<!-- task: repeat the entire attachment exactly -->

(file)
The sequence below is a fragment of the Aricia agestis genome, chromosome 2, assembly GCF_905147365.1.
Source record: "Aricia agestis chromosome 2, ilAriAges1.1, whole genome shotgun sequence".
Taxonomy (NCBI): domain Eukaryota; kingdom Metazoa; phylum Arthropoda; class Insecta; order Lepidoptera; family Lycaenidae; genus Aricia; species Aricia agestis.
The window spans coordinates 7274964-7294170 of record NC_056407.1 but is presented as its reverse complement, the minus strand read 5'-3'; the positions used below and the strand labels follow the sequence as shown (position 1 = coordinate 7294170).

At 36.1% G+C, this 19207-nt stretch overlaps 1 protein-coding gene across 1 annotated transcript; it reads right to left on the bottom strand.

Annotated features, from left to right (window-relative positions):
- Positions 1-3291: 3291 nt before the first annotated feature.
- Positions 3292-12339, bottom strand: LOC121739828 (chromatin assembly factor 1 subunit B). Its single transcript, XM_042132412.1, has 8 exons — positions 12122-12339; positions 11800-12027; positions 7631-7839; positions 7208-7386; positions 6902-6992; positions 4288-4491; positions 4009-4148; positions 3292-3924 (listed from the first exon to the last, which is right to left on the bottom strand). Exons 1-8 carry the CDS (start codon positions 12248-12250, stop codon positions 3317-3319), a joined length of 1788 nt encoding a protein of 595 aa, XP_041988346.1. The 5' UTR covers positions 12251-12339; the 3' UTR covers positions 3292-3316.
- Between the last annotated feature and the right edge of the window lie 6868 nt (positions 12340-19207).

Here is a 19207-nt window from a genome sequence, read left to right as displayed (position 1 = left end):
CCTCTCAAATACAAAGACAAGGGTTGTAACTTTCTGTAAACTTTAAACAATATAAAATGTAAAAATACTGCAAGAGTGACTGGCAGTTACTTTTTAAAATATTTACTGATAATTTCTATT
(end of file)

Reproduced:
The sequence below is a fragment of the Aricia agestis genome, chromosome 2, assembly GCF_905147365.1.
Source record: "Aricia agestis chromosome 2, ilAriAges1.1, whole genome shotgun sequence".
Taxonomy (NCBI): domain Eukaryota; kingdom Metazoa; phylum Arthropoda; class Insecta; order Lepidoptera; family Lycaenidae; genus Aricia; species Aricia agestis.
The window spans coordinates 7274964-7294170 of record NC_056407.1 but is presented as its reverse complement, the minus strand read 5'-3'; the positions used below and the strand labels follow the sequence as shown (position 1 = coordinate 7294170).

At 36.1% G+C, this 19207-nt stretch overlaps 1 protein-coding gene across 1 annotated transcript; it reads right to left on the bottom strand.

Annotated features, from left to right (window-relative positions):
- Positions 1-3291: 3291 nt before the first annotated feature.
- Positions 3292-12339, bottom strand: LOC121739828 (chromatin assembly factor 1 subunit B). Its single transcript, XM_042132412.1, has 8 exons — positions 12122-12339; positions 11800-12027; positions 7631-7839; positions 7208-7386; positions 6902-6992; positions 4288-4491; positions 4009-4148; positions 3292-3924 (listed from the first exon to the last, which is right to left on the bottom strand). Exons 1-8 carry the CDS (start codon positions 12248-12250, stop codon positions 3317-3319), a joined length of 1788 nt encoding a protein of 595 aa, XP_041988346.1. The 5' UTR covers positions 12251-12339; the 3' UTR covers positions 3292-3316.
- Between the last annotated feature and the right edge of the window lie 6868 nt (positions 12340-19207).

Here is a 19207-nt window from a genome sequence, read left to right as displayed (position 1 = left end):
CCTCTCAAATACAAAGACAAGGGTTGTAACTTTCTGTAAACTTTAAACAATATAAAATGTAAAAATACTGCAAGAGTGACTGGCAGTTACTTTTTAAAATATTTACTGATAATTTCTATT